WASHINGTON, DC, Mar. 16�Industry officials and lawmakers from oil producing states say the political timing is right for the White House and Congress to lift the 20-year drilling ban on most federal waters.
Tight natural gas supplies and the electricity crisis in California has led the White House to actively consider a proposal to lift the moratorium on exploration on the east and west coasts of the US, most of Alaska, and most of the Eastern Gulf of Mexico, sources said.
The recommendation could come as soon as the end of this month when the President�s interagency energy task force reports its initial findings.
Industry and congressional sources cite several encouraging signs that a policy reformulation is in the works. First, they point to President George W. Bush�s remarks this week that drilling should be considered on all public lands, including national monuments.
Another signal from the administration came Thursday from Department of Energy Sec. Spencer Abraham, who told a Senate panel that blackouts in California are �inevitable� this summer. Veteran policymakers also note Bush�s pronouncement that higher energy costs were a deciding factor in his decision against regulating carbon dioxide under the Clean Air Act.
However, proponents of the offshore moratorium note it will take more than the White House to remove the bans, which block federal agencies from spending funds on offshore lease planning.
Lisa Speer of the Natural Resources Defense Council testified before the House Resources Committee that since 1981 Congress has annually renewed the restrictions on Outer Continental Shelf leasing.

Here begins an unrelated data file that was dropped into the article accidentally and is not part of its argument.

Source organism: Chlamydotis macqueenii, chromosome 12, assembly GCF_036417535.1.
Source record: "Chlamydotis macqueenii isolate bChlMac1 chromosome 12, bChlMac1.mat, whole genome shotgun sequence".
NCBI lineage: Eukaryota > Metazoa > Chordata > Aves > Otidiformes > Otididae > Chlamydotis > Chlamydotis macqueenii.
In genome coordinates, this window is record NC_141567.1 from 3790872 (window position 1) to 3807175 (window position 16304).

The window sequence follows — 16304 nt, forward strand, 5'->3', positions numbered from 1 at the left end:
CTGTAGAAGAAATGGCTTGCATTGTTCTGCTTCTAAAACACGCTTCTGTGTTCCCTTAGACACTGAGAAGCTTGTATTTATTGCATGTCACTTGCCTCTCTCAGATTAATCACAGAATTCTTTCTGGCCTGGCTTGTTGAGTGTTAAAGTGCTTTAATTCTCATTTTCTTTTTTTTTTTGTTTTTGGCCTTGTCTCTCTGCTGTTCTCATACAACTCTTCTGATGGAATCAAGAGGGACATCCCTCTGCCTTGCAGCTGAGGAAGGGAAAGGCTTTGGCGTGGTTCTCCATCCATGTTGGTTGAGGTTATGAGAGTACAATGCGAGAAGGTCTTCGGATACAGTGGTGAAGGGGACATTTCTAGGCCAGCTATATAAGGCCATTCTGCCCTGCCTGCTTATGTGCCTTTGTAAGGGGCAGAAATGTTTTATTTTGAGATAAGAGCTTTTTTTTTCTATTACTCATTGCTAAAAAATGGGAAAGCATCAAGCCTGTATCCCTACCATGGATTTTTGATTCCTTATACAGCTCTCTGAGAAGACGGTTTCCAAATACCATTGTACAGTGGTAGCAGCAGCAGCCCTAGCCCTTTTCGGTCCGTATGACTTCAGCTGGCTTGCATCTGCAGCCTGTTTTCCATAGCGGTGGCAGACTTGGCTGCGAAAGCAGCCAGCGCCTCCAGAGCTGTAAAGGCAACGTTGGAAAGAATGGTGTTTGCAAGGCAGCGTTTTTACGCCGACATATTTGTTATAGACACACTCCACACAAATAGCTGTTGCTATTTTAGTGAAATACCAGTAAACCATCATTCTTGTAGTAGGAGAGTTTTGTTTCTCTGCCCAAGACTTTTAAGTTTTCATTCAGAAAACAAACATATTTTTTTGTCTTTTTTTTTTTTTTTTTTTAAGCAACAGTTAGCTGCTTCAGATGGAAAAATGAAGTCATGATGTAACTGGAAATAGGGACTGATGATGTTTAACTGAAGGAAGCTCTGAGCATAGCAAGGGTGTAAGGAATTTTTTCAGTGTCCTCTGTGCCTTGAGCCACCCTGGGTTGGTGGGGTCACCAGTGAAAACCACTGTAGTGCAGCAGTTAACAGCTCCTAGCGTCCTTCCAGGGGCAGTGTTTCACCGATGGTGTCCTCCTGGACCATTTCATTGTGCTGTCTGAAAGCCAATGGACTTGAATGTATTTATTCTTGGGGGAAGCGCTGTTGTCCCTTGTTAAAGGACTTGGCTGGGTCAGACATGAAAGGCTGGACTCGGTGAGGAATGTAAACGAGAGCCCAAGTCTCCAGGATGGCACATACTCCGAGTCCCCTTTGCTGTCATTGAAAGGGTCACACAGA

Former President George Bush supported the ban, as does the president�s brother, Florida Gov. Jeb Bush.
The issue clearly cuts across regional rather than political lines. Sen. John Breaux (D-La.) supported Bush�s recent announcement saying, �Everything should at least be considered. You can take some things off the table. And (you can) put some back on, but it all should be considered.�
Meanwhile Democrats representing energy consuming states argue that industry should focus exploration on public lands already available for leasing.
�What we are talking about is sequencing,� Rep. Ed Markey said. �There is only about 5% of public lands that are completely restricted, so why go after them first?�
Industry officials testifying before the Resources panel argued that about 29 tcf of Rockies gas resources, which could be used to supply gas-fired generation in California, are closed to development for environmental reasons. Another 108 tcf are available with restrictions, testified Marlan Downey, president of the American Association of Petroleum Geologists.